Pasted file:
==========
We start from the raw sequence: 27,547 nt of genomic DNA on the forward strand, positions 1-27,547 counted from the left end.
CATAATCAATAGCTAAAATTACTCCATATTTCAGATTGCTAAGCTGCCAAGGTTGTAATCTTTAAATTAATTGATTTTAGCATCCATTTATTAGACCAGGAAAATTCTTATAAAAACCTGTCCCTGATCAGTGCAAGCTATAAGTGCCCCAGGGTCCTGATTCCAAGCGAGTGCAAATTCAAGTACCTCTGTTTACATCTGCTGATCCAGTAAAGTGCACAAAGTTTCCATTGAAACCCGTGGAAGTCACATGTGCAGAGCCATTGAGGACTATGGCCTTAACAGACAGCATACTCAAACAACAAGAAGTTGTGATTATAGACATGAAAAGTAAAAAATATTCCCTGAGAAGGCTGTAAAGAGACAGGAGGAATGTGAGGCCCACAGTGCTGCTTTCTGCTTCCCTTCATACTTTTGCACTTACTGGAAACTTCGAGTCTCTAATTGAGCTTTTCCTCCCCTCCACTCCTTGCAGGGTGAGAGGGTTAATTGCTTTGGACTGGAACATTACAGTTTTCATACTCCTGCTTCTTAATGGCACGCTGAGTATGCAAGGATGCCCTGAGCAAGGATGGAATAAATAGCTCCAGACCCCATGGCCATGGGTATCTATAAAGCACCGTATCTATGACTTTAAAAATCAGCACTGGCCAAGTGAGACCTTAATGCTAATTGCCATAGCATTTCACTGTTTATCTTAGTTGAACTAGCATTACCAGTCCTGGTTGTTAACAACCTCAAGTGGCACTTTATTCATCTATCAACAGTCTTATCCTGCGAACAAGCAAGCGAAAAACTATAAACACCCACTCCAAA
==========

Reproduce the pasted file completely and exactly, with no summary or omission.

We start from the raw sequence: 27,547 nt of genomic DNA on the forward strand, positions 1-27,547 counted from the left end.
CATAATCAATAGCTAAAATTACTCCATATTTCAGATTGCTAAGCTGCCAAGGTTGTAATCTTTAAATTAATTGATTTTAGCATCCATTTATTAGACCAGGAAAATTCTTATAAAAACCTGTCCCTGATCAGTGCAAGCTATAAGTGCCCCAGGGTCCTGATTCCAAGCGAGTGCAAATTCAAGTACCTCTGTTTACATCTGCTGATCCAGTAAAGTGCACAAAGTTTCCATTGAAACCCGTGGAAGTCACATGTGCAGAGCCATTGAGGACTATGGCCTTAACAGACAGCATACTCAAACAACAAGAAGTTGTGATTATAGACATGAAAAGTAAAAAATATTCCCTGAGAAGGCTGTAAAGAGACAGGAGGAATGTGAGGCCCACAGTGCTGCTTTCTGCTTCCCTTCATACTTTTGCACTTACTGGAAACTTCGAGTCTCTAATTGAGCTTTTCCTCCCCTCCACTCCTTGCAGGGTGAGAGGGTTAATTGCTTTGGACTGGAACATTACAGTTTTCATACTCCTGCTTCTTAATGGCACGCTGAGTATGCAAGGATGCCCTGAGCAAGGATGGAATAAATAGCTCCAGACCCCATGGCCATGGGTATCTATAAAGCACCGTATCTATGACTTTAAAAATCAGCACTGGCCAAGTGAGACCTTAATGCTAATTGCCATAGCATTTCACTGTTTATCTTAGTTGAACTAGCATTACCAGTCCTGGTTGTTAACAACCTCAAGTGGCACTTTATTCATCTATCAACAGTCTTATCCTGCGAACAAGCAAGCGAAAAACTATAAACACCCACTCCAAA